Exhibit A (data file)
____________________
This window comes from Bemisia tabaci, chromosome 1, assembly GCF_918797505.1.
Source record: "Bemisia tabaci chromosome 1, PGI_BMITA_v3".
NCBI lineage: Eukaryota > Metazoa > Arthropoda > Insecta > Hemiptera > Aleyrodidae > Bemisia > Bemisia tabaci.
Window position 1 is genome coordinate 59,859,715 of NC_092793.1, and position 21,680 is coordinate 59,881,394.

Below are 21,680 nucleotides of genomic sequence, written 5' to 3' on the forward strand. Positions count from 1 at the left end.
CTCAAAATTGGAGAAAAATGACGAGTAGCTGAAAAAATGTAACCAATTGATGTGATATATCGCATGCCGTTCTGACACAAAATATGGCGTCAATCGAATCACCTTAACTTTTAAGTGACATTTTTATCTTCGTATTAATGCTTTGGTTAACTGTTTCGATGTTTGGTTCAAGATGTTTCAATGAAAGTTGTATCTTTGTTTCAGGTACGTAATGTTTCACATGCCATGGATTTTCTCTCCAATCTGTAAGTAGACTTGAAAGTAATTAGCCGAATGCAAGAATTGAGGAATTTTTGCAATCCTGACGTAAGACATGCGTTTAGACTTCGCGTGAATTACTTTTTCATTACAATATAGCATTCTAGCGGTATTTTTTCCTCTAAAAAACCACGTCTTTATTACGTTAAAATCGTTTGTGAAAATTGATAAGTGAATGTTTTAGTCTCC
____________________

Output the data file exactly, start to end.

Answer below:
This window comes from Bemisia tabaci, chromosome 1, assembly GCF_918797505.1.
Source record: "Bemisia tabaci chromosome 1, PGI_BMITA_v3".
NCBI lineage: Eukaryota > Metazoa > Arthropoda > Insecta > Hemiptera > Aleyrodidae > Bemisia > Bemisia tabaci.
Window position 1 is genome coordinate 59,859,715 of NC_092793.1, and position 21,680 is coordinate 59,881,394.

Below are 21,680 nucleotides of genomic sequence, written 5' to 3' on the forward strand. Positions count from 1 at the left end.
CTCAAAATTGGAGAAAAATGACGAGTAGCTGAAAAAATGTAACCAATTGATGTGATATATCGCATGCCGTTCTGACACAAAATATGGCGTCAATCGAATCACCTTAACTTTTAAGTGACATTTTTATCTTCGTATTAATGCTTTGGTTAACTGTTTCGATGTTTGGTTCAAGATGTTTCAATGAAAGTTGTATCTTTGTTTCAGGTACGTAATGTTTCACATGCCATGGATTTTCTCTCCAATCTGTAAGTAGACTTGAAAGTAATTAGCCGAATGCAAGAATTGAGGAATTTTTGCAATCCTGACGTAAGACATGCGTTTAGACTTCGCGTGAATTACTTTTTCATTACAATATAGCATTCTAGCGGTATTTTTTCCTCTAAAAAACCACGTCTTTATTACGTTAAAATCGTTTGTGAAAATTGATAAGTGAATGTTTTAGTCTCC